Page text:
Good morning, everyone — thanks so much for that welcome. And thanks, also, to the organisers of this event and its many sponsors.
It’s great to be here with you in sunny Surfers. It’s remarkable how this place has changed over the last few years.
To locals and visitors alike, it’s been re-energised — revitalised!
There’s construction happening, seemingly, around every corner. There’s a tram hurtling by. And, of course, the Commonwealth Games will be here before we know it.
Clearly, Surfers is going places. It’s got an eye on the future, and that makes it a great location for this conference — one that’s determined to take a long view of the financial sector, especially when it comes to credit and lending.
Now this is, as most of you are aware, the 27th installment of this event. And a lot’s changed in that time, particularly the importance of innovation — of technology — in forging successful businesses.
That’s the case whether they’re large or small, and I want to say a bit about that while I’m here today — with a special focus on financial technology, or FinTech.
Financial Technology (FinTech)
It’s something that’s described by many in the industry, and in the media, as “revolutionary” — and I’d say they’re right on that score.
Our financial system, our economy, is undergoing a transformation — and FinTech is, in many ways, at the forefront of this.
It’s changing the way business does business and opening new doors — through which there’s new products, more choice and, crucially, better value for the punters.
In short, it’s pushing businesses to do better, to be better — something I know they’re primed to do.
What’s more, Australia is particularly well-positioned to be a leading player in this global phenomenon.
Let me throw some numbers out there to underline this point.
Last year, according to KPMG, Australia became the second-largest alternative finance market in the Asia-Pacific, with a value of more than US$600 million.1
At the same time, we saw eight of our companies make the list of the world’s top-100 FinTech innovators.
And, over the last three years, the number of FinTech start-ups — which are, overwhelmingly, small businesses — has boomed from less than 100 to almost 600.
They’re exciting numbers. And what makes them more exiting is the diversity behind them. FinTech doesn’t just take in credit, payments and digital currencies — it also involves regtech (regulatory technology), data and analytics, and personal finance management.2
Its reach — and its potential — is enormous. And that’s why the Coalition Government is very much on the bandwagon.
We see the benefits it brings to consumers and businesses — especially our go-getter small businesses, who are able to better compete with bigger rivals.
In fact, FinTech is one of the Treasurer’s pet issues. Any opportunity he gets, he’s out there talking it up or visiting start-ups.
He’s a believer. As he said in a speech just the other week, “It is still the most exciting time to be an Australian”.
And FinTech’s got a lot to do with it.
So with that in mind, the Government is continuing to make strides with its FinTech agenda — and adding to it, in fact.
In the most recent Budget, we outlined further measures to make sure FinTechs are getting the support they need to grow and prosper.
So let me, briefly, run through some of the broad FinTech-related measures with you.
The first is crowd-sourced equity funding.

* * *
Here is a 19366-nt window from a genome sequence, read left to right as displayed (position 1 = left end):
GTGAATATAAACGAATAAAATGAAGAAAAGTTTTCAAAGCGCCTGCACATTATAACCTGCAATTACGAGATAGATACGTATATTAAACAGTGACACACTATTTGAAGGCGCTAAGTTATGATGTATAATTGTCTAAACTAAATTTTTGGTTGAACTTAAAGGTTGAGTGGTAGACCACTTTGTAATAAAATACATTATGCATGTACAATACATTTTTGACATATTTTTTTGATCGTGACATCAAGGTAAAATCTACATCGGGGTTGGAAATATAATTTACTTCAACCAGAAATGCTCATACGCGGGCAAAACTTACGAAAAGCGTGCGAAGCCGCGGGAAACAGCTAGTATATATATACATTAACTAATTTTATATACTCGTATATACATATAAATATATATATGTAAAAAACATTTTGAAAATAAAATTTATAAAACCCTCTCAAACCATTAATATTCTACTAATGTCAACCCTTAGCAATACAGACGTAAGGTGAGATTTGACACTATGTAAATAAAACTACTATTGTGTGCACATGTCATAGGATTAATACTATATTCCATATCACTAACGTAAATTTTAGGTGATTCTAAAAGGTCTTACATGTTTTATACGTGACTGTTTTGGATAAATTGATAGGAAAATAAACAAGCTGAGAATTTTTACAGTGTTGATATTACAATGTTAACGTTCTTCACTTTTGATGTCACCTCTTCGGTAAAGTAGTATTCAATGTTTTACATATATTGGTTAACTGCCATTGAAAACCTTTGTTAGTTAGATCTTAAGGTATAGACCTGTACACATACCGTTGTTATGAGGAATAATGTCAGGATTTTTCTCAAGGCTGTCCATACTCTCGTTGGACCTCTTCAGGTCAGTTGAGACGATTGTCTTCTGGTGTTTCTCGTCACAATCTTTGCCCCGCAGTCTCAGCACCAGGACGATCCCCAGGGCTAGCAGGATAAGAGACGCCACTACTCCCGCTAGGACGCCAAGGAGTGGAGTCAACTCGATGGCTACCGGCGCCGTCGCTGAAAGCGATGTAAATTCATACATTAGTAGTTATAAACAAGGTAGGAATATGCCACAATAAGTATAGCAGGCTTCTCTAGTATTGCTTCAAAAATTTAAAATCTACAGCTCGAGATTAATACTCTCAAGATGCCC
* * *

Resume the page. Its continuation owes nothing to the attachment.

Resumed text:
Right from the start, this Government has understood that different forms of finance are critical for innovative, early-stage businesses — ones that may have trouble securing traditional sources of funding.
Money matters if you’re going to make your dream a reality. And that’s why we put in place a new crowd-sourced equity funding framework, which commenced a little less than two weeks ago.
Under this framework, public companies can now raise funds directly from a large number of small investors.
Additionally, the Government has introduced legislation to extend the crowd-sourced equity funding framework to proprietary companies — extending availability to many more businesses.
This will allow founders to crowdfund while still keeping the greater flexibility of the proprietary model — a huge win for them.
Another important reform currently on the books is around digital currency, and removing double taxation.
Essentially, this will mean Australians are no longer charged GST on purchases of digital currency — allowing it to be treated the same way as money for GST purposes.
We’re committed to seeing this happen — to making it easier for new, innovative digital currency businesses to operate in Australia — and that’s why we’ve put legislation to the Parliament.
Moreover, the law change will be backdated to 1 July 2017 to bring it in line with the Budget announcement.
Also on this front, in August the Government introduced legislation to regulate digital currency exchange businesses under Australia’s anti-money laundering and counter-terrorism financing regime.
Simply put, this bill will see regulation applied at the point digital currencies are exchanged for regulated, government-issued currencies.
This will close the regulatory gap in the coverage of this emerging industry — an action the industry has been supportive of — as well as mitigate the risk of it being misused for money laundering or the financing of terrorism.
And the last FinTech-related measure I want to mention — though, granted, there’s many more — is our regulatory sandbox.
Last December, ASIC established a regulatory sandbox to help FinTechs get a foothold in the commercial world.
For those of you who don’t know, the sandbox allows entrepreneurs to test specified new products and services without a financial services licence — albeit still subject to consumer protection obligations.
And we’re planning to take it further by legislating to allow more businesses to test a wider range of financial and credit services without a licence.
This will be teamed with an extended testing timeframe of 24 months — and, taken all together, will make a big difference for businesses wanting to try something different.